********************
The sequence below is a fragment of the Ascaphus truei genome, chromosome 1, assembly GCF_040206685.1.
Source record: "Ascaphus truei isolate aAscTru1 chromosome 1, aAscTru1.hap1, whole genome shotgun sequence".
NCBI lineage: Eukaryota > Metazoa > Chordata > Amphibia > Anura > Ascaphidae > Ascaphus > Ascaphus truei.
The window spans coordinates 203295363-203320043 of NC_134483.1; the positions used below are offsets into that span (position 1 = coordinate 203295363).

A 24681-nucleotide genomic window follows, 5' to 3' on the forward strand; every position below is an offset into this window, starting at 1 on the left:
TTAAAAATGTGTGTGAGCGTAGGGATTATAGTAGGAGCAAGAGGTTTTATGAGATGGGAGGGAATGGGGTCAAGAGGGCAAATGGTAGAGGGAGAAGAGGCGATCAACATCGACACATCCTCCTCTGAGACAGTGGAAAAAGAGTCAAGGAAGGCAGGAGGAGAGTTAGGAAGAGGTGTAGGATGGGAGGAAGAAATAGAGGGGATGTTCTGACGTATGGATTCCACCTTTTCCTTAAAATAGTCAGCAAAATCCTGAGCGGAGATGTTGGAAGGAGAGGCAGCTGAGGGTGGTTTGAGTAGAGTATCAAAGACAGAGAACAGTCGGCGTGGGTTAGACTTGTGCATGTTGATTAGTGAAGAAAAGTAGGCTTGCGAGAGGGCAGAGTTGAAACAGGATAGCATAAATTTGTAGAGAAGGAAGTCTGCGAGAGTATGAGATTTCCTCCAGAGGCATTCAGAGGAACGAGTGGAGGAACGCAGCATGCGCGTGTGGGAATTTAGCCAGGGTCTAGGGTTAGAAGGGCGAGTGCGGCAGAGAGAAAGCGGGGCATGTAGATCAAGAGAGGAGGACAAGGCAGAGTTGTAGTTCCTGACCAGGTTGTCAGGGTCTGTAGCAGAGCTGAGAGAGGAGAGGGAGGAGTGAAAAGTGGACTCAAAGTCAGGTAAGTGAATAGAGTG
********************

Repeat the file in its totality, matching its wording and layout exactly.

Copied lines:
The sequence below is a fragment of the Ascaphus truei genome, chromosome 1, assembly GCF_040206685.1.
Source record: "Ascaphus truei isolate aAscTru1 chromosome 1, aAscTru1.hap1, whole genome shotgun sequence".
NCBI lineage: Eukaryota > Metazoa > Chordata > Amphibia > Anura > Ascaphidae > Ascaphus > Ascaphus truei.
The window spans coordinates 203295363-203320043 of NC_134483.1; the positions used below are offsets into that span (position 1 = coordinate 203295363).

A 24681-nucleotide genomic window follows, 5' to 3' on the forward strand; every position below is an offset into this window, starting at 1 on the left:
TTAAAAATGTGTGTGAGCGTAGGGATTATAGTAGGAGCAAGAGGTTTTATGAGATGGGAGGGAATGGGGTCAAGAGGGCAAATGGTAGAGGGAGAAGAGGCGATCAACATCGACACATCCTCCTCTGAGACAGTGGAAAAAGAGTCAAGGAAGGCAGGAGGAGAGTTAGGAAGAGGTGTAGGATGGGAGGAAGAAATAGAGGGGATGTTCTGACGTATGGATTCCACCTTTTCCTTAAAATAGTCAGCAAAATCCTGAGCGGAGATGTTGGAAGGAGAGGCAGCTGAGGGTGGTTTGAGTAGAGTATCAAAGACAGAGAACAGTCGGCGTGGGTTAGACTTGTGCATGTTGATTAGTGAAGAAAAGTAGGCTTGCGAGAGGGCAGAGTTGAAACAGGATAGCATAAATTTGTAGAGAAGGAAGTCTGCGAGAGTATGAGATTTCCTCCAGAGGCATTCAGAGGAACGAGTGGAGGAACGCAGCATGCGCGTGTGGGAATTTAGCCAGGGTCTAGGGTTAGAAGGGCGAGTGCGGCAGAGAGAAAGCGGGGCATGTAGATCAAGAGAGGAGGACAAGGCAGAGTTGTAGTTCCTGACCAGGTTGTCAGGGTCTGTAGCAGAGCTGAGAGAGGAGAGGGAGGAGTGAAAAGTGGACTCAAAGTCAGGTAAGTGAATAGAGTG